There were tornado warnings in the south Chicago suburbs last night. Although the funnel-cloud-producing storm was still 43 miles south of my home, I was more nervous than usual. I’ve always lived in the Midwest; it’s not summer here if there aren’t tornado warnings and at least one warning sends you to the basement. However, the tornado that demolished Moore, Okla., happened only weeks ago (as I write this) and memories of other cyclone-annihilated communities—Greensburg, Kan., and Joplin, Mo.—are fresh in my mind.
It’s not just tornadoes that seem to be occurring more frequently and at devastating proportions. Since retrofit started printing with the September-October 2012 issue, our nation has experienced far too many natural and manmade disasters. First, there was Superstorm Sandy that ravaged New Jersey and New York in October 2012; retrofit’s salesman Dan Burke is still dealing with the aftermath of losing his home. In December 2012, we lost 20 elementary-school children and six of their teachers and staff in the Sandy Hook Elementary shootings in Newtown, Conn. In April, we sat fixated to our televisions as Boston authorities hunted for the marathon bombing suspects in a city that was eerily and completely shut down. What will happen next? How can we prepare for such terrifying events?
The U.S. Department of Homeland Security (DHS), Washington, D.C., was created after the 9-11 attacks to keep our nation safe from all types of threats—terrorist, natural, cyber and more. Despite more than 240,000 employees, DHS cannot do it all. Ultimately, we are responsible for our own safety and security, and, I believe, our buildings must be a major part of our strategy. In this issue’s “Trend Alert,” we cover the concept of resilient buildings and what it will take to strengthen our existing buildings against disastrous events that seem to be occurring much more frequently.
I write about DHS’ Integrated Rapid Visual Screening (IRVS) tool, which identifies structural and operational vulnerabilities in all types of commercial buildings. St. Clair County, Mich., currently is using IRVS to complete thorough risk assessments of the county’s critical buildings and infrastructure. Not only is the tool free to download and use, it also is user-friendly. “Some of the tools that come out of the federal government are very complicated; IRVS is not,” says Jeff Friedland, the county’s Homeland Security emergency management director. In the past year, his team has used the tool to screen 18 buildings.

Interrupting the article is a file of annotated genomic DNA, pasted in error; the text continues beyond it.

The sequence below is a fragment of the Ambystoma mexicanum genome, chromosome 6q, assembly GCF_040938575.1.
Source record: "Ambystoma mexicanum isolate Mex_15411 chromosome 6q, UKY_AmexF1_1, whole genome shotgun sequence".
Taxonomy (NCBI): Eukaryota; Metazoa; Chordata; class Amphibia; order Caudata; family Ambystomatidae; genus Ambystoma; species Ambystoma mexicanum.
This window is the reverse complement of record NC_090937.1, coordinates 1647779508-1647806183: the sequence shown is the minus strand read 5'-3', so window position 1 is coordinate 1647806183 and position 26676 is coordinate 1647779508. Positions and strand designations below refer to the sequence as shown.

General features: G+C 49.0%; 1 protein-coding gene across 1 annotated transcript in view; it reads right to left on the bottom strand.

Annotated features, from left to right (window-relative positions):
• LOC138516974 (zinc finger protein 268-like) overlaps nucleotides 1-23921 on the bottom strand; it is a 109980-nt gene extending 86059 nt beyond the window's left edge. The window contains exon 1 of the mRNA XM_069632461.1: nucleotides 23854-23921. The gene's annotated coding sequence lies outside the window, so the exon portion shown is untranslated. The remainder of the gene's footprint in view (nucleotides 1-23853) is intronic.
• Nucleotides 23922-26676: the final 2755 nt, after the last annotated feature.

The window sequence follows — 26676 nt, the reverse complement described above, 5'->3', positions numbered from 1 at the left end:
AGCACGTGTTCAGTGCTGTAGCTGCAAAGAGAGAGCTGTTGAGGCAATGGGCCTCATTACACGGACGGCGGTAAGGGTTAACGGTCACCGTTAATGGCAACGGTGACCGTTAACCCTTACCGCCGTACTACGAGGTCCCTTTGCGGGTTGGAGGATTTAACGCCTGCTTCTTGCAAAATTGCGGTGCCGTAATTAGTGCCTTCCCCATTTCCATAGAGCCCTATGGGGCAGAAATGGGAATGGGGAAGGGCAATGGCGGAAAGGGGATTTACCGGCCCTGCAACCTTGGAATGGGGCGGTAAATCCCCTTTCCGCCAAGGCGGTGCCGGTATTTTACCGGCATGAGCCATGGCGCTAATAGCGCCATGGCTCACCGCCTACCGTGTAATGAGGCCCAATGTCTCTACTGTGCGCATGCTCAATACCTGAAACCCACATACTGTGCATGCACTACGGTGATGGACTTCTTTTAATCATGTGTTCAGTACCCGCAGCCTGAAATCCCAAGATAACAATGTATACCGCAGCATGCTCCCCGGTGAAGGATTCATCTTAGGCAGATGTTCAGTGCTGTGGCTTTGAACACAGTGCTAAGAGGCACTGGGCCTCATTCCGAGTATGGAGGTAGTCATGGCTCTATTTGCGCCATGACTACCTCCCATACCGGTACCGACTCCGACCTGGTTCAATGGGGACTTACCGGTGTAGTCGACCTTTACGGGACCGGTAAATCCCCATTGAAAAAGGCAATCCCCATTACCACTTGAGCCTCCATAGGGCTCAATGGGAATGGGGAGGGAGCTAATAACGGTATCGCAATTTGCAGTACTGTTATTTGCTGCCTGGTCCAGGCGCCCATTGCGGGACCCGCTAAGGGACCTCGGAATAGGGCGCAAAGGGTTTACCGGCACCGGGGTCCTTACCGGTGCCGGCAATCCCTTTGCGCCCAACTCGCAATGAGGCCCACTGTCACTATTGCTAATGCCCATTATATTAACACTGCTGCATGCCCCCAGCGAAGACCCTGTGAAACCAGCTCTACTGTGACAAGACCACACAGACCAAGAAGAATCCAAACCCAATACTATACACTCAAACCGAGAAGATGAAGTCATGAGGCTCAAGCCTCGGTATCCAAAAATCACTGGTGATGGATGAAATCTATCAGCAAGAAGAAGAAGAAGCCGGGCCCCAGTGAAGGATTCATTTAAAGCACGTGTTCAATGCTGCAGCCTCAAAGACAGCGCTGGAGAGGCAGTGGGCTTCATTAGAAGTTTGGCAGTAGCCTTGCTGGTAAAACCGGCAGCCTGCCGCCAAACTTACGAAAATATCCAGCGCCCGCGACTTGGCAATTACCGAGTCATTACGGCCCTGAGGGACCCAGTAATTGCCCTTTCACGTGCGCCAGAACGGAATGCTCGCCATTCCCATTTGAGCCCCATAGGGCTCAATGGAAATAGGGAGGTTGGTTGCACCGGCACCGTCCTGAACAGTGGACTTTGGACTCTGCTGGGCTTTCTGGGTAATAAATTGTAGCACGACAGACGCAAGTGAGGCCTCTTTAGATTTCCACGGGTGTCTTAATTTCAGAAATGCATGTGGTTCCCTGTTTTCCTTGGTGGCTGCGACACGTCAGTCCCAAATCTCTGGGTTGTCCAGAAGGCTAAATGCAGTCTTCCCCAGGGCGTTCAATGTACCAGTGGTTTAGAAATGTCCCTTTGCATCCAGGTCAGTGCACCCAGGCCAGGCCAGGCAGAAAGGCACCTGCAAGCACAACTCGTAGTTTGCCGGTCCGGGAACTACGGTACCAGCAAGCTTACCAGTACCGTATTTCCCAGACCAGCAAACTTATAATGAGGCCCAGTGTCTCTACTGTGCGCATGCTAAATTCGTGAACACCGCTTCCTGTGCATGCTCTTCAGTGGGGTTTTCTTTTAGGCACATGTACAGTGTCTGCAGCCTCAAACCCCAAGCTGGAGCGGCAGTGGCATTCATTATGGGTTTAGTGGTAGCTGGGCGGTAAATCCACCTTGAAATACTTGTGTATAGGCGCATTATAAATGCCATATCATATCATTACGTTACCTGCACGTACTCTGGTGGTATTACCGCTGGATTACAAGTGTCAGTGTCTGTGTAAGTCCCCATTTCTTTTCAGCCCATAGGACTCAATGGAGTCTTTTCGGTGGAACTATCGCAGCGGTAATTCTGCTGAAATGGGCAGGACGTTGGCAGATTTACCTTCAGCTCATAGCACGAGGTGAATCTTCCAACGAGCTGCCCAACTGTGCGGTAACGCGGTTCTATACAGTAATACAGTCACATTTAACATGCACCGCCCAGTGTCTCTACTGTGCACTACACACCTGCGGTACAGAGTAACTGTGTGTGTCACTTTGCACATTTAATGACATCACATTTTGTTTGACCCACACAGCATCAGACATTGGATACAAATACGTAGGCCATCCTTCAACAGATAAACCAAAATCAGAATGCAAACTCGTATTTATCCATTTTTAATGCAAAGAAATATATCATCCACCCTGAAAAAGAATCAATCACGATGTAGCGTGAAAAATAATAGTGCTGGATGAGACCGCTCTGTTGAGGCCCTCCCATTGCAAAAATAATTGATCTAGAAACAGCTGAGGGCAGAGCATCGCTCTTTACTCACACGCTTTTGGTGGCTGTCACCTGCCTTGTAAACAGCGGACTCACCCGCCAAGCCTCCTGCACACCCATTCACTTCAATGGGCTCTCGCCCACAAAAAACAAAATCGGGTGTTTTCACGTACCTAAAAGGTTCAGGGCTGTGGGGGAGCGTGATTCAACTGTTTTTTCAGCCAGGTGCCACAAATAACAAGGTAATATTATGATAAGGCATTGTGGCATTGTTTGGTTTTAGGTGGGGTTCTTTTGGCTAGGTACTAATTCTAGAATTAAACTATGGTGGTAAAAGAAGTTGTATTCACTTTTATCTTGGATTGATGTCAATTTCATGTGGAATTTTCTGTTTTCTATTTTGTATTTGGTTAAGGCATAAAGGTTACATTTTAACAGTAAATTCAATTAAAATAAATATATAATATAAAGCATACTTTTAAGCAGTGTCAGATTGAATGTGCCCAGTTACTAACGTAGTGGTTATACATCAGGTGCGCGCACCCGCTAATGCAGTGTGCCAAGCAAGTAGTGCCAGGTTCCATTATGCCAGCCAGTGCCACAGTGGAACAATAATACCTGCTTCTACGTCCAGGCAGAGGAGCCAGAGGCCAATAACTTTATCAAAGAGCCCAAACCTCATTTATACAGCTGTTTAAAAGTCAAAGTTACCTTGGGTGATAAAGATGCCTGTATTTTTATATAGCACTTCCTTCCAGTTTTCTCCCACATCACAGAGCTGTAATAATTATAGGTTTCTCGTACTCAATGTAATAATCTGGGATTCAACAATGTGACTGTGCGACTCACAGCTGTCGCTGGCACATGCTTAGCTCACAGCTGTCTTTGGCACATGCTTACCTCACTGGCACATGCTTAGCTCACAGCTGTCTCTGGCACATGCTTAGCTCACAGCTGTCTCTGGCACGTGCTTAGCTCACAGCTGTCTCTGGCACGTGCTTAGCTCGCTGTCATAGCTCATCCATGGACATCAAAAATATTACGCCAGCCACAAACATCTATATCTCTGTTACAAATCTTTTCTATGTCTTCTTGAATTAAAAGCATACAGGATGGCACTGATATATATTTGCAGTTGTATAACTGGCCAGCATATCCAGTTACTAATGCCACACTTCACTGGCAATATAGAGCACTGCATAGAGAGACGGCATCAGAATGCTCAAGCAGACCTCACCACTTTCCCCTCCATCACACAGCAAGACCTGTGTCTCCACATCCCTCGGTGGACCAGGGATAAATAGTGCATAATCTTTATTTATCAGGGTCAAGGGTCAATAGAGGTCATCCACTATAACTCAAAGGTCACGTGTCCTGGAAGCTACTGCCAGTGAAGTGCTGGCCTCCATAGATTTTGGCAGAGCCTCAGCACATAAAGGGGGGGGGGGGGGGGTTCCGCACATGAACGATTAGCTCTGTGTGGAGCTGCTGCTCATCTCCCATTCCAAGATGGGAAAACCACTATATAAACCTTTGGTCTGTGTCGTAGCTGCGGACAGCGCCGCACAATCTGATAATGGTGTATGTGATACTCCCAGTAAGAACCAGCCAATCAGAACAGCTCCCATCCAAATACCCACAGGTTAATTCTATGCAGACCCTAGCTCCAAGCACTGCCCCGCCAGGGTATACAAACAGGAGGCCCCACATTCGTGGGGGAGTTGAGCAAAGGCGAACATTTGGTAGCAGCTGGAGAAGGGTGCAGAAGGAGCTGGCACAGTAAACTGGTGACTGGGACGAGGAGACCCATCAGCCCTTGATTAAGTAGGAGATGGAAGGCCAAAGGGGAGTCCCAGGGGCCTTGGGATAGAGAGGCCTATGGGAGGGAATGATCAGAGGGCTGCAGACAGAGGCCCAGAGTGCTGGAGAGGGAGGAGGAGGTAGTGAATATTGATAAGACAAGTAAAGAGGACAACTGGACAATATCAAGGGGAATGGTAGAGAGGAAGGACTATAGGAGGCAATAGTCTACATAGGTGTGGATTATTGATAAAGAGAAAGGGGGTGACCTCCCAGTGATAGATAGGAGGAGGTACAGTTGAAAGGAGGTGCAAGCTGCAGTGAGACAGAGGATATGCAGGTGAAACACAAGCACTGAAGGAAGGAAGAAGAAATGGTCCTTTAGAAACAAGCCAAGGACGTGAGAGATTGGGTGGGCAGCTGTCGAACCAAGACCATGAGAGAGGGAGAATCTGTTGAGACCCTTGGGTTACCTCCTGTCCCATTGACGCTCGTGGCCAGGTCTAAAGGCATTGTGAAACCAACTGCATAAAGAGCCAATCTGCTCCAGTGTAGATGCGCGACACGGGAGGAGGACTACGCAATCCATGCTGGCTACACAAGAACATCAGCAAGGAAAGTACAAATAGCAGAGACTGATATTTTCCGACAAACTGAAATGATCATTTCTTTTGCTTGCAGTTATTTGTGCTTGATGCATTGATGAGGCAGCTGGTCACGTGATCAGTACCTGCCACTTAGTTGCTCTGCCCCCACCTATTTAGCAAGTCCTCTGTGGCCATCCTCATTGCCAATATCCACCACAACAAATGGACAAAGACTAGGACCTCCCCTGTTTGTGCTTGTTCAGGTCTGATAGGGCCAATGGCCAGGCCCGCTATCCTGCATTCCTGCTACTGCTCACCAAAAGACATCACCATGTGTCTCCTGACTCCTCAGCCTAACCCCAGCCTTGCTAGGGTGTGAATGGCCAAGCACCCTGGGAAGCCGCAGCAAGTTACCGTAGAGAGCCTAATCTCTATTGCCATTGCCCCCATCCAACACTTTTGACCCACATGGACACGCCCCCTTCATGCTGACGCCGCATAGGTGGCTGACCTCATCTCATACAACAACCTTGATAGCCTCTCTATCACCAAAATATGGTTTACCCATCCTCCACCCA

In many states and municipalities, critical facilities, such as hospitals, police stations and fire services, often are required to be more resilient than other commercial buildings and homes. However, as Stephen S. Szoke, P.E., FACI, director of Codes and Standards for the Skokie, Ill.-based Portland Cement Association, alludes, employees of critical facilities can’t work when they are preoccupied with their own destroyed homes. To make all buildings more resilient, PCA has developed non-product-specific performance requirements intended to be modifications to the International Building Code. Read about the requirements.
The “Trend Alert” section concludes with several products designed to make buildings more resilient and/or help them resume operations more quickly after an event. In addition, in our new “Technology” section, we highlight a new type of stud and wall panel made from glass fibers and resin, which has been third-party tested to withstand 250-plus-mph winds. The new material faces hurdles, as the article points out, and you may have your own questions after reading about it. To answer these questions, retrofit is hosting a webinar with James Antonic, the manufacturing firm’s CEO, on Aug. 20. Learn more about the webinar and register.
It’s not a coincidence that health care, a facility type that must continue operating in the face of all kinds of disasters, is the other major focus of this issue. Two articles highlight how preplanning assists in creating flexible laboratory spaces—cover feature–and reduces the adverse impacts of construction in occupied health-care facilities—“Business”.
Recent events have me pondering how my role with retrofit can help strengthen buildings against all types of threats. I don’t have the skills to structurally reinforce an existing building, but I can write about resilience-related materials, tools and research and hopefully inspire you to rethink the way you’re designing and building and even operating facilities. Sure, there are first-cost hurdles to overcome, but I can think of very few things worth more than a human life. Can you?